Tenn. State Rep. Bryan Terry, MD (R-Murfreesboro), on March 31 passed House Bill 2559 which will help with accommodations for child care during a normal workday. The bill extends from seven hours to nine hours the amount of time a child may stay at a drop-in child care center. State Sen. Dawn White (R-Murfreesboro) sponsored the companion bill in the Senate.
“Whether it is a single parent or a family looking to have the second parent help provide a two-income household, finding child care to assist in that endeavor is often a daunting task,” stated Terry. “We found where our Tennessee law limited child care in a drop-in center to seven hours during a business day or 14 hours total during the business week. That law severely restricted the opportunity for parents to work an average eight-hour workday. By extending it to nine hours, that at least gives the parent the time to work an average day and commute to the drop-in center.”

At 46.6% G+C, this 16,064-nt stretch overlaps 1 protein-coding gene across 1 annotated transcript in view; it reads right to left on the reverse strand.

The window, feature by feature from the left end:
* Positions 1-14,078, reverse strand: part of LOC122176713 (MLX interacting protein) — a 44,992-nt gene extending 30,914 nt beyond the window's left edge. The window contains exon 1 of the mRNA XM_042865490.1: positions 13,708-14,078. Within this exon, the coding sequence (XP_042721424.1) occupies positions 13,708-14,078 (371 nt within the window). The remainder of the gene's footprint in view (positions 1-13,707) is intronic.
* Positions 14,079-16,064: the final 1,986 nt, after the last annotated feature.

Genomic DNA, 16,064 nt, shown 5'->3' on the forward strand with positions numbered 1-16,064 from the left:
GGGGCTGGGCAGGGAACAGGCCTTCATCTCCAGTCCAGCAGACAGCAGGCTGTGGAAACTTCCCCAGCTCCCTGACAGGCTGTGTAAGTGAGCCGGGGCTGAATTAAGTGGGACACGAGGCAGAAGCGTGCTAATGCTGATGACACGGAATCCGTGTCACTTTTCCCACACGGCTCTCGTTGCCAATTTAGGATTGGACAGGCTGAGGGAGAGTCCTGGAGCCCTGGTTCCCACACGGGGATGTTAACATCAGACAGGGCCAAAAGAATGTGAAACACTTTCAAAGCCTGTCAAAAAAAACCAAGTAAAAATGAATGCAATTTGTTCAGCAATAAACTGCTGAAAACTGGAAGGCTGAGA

There are different types of child care centers in Tennessee, including a traditional daycare, a drop-in center, and casual care providers. Each type of child care facility carries with it certain limitations and regulations. A drop-in center is allowed to watch a child for up to 20 hours during a week and has a limit on the number of children that can be watched at one time.
“For those families looking for extra shifts or work opportunities, or for parents on Temporary Assistance for Needy Families (TANF) looking to improve their situation, this bill helps in those situations,” said Terry. “Last year, I passed the TANF Opportunity Act, which provides our Tennesseans who are the most in need with a pathway to prosperity. We will continue to look for barriers and remove those roadblocks from the pathway.”
The bill had bipartisan support and has passed through both the House and Senate chambers of the Tennessee General Assembly. It is headed to Gov. Bill Lee to be signed into law. For more about House Bill 2559, visit here.